Each Italia has a small badge located near the bonnet catch, identifying its place in production. For the production series, this badge was riveted in place. If this badge is missing, the number can be found stamped on other parts of the car or written on the backs of the interior panels. In the case of a missing badge, it is important for owners to check in multiple places for numbers as occasionally parts from cars being assembled at the same time were interchanged with others. Cars in the 1XX or 2XX series may only have the last two digits of their numbers stamped on subsequent parts. Chassis were not used consecutively and this can make it difficult to identify a car if the S-T chassis plate is missing. If the original engine is still in place, the chassis number can be found from this. It would be highly unusual for a TR series car to have an engine and chassis number that are the same, because engines were pulled from the assembly line to supply other manufacturers, including Morgan and Peerless. No Italia has matching engine and chassis numbers.[citation needed]

Ruffino envisioned building 1,000 cars, between 1960 and 1962, with worldwide distribution including the American marketplace. He had a verbal agreement to have every Triumph dealer (720) purchase an Italia. The Italia never became an official model of Standard-Triumph.

Faced with ensuing financial and labor problems, Standard-Triumph was taken over by Leyland Motors in 1961. The new management did not follow through with the verbal contract that Ruffino had made with Triumph. Perhaps fearing increased competition, Triumph concentrated their efforts on the new TR4 to be released in 1962. The TR4, also designed by Michelotti, clearly borrowed many elements from the Italia: the distinctive bonnet bulge, kick-up door with wind-up windows, and roomier modern body design.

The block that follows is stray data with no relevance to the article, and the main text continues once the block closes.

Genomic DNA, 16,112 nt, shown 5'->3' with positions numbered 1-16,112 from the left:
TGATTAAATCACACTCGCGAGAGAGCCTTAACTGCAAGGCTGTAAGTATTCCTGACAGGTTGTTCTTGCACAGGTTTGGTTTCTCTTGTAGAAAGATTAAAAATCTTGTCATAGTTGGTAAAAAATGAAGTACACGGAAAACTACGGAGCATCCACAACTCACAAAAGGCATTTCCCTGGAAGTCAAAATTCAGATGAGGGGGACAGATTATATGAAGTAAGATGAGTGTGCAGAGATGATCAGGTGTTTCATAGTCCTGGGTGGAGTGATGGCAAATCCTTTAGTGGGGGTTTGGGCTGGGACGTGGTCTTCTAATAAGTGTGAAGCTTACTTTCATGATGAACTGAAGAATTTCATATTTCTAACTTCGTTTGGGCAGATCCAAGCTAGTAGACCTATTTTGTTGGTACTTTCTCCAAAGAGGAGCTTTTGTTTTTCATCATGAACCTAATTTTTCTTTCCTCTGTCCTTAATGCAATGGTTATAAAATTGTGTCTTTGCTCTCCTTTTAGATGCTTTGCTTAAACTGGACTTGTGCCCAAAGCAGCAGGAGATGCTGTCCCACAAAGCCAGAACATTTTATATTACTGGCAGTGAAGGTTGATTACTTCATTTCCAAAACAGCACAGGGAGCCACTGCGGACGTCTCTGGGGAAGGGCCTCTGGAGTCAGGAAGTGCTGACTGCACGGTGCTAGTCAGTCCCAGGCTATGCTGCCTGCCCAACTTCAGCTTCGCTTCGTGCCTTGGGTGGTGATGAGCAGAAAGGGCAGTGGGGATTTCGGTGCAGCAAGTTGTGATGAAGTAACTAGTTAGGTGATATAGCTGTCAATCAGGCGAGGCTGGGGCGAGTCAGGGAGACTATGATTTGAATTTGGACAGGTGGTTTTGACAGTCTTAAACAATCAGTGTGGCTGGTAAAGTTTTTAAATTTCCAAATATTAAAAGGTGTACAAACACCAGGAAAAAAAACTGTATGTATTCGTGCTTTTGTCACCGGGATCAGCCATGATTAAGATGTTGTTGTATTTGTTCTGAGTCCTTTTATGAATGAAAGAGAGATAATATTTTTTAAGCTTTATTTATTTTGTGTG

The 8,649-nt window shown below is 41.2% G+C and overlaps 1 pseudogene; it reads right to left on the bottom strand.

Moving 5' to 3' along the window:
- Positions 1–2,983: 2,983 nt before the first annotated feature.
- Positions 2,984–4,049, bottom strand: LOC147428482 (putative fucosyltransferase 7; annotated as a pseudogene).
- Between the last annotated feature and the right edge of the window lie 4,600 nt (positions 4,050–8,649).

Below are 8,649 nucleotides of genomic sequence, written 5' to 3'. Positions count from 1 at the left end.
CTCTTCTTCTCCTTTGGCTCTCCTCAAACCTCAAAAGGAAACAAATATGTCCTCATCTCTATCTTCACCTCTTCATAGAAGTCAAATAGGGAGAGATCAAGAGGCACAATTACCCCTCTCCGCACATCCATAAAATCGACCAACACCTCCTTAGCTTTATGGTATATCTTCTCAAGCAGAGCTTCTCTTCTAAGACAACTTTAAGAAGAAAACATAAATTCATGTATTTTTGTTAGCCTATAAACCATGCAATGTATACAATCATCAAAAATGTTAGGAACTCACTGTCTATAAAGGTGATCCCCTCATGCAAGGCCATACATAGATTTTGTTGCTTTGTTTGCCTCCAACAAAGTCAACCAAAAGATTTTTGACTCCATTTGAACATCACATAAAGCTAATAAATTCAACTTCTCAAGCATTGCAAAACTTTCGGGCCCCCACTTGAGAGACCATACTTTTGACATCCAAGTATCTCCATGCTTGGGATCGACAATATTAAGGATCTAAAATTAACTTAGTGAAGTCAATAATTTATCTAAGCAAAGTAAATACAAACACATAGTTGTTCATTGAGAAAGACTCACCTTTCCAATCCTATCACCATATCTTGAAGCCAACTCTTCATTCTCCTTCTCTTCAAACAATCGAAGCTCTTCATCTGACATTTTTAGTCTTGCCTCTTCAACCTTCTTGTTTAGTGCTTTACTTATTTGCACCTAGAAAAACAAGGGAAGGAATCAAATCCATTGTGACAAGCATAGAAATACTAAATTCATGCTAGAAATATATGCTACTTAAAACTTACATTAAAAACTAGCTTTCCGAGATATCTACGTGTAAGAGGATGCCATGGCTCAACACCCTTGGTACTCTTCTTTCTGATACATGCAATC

With Triumph's decision not to distribute the Italia, Ruffino S.p.A. re-badged the car as the Italia 2000 and continued production. Over a three-year production period (mid-1959 to mid-1962) Vignale produced approximately 330 cars. Six cars were produced in right-hand drive. The first show car, Italia #1, was converted to right-hand drive after being sold by Standard-Triumph. After a six-month halt in production, the last run of 29 cars was based on the TR3B chassis. These all used the TSF chassis specification and, as such, retained the 1991cc engine and non-synchro first gear transmission of the TR3.

Options included overdrive (this was indicated on most cars by an extra "O" at the end of the chassis number), leather interior (rare), Borrani wire wheels (very rare, period photos show these only on the second prototype), and a Nardi wood steering wheel (also rarely optioned).

Most Italia sales in America were handled by Stutz Plaisted Imports (Salem, Massachusetts). Even though production came to a close in 1962, the last 29 cars sat in Italy until 1964. When Ruffino relinquished his Standard-Triumph distributorship, Triumph shipped these last cars to the U.S. Some were used at S-T's office in New York, and others were sold through various dealers, the last few being sold in 1965. Slow sales can be attributed to the expensive $5,000 price tag ($1,000 premium over the TR3). Body parts were not stocked outside Italy and buyers were required to sign a release form of acknowledgment. Cars were also distributed by Inter National Motors of Los Angeles starting in late 1961 with a considerably lower $3995 price tag.[1]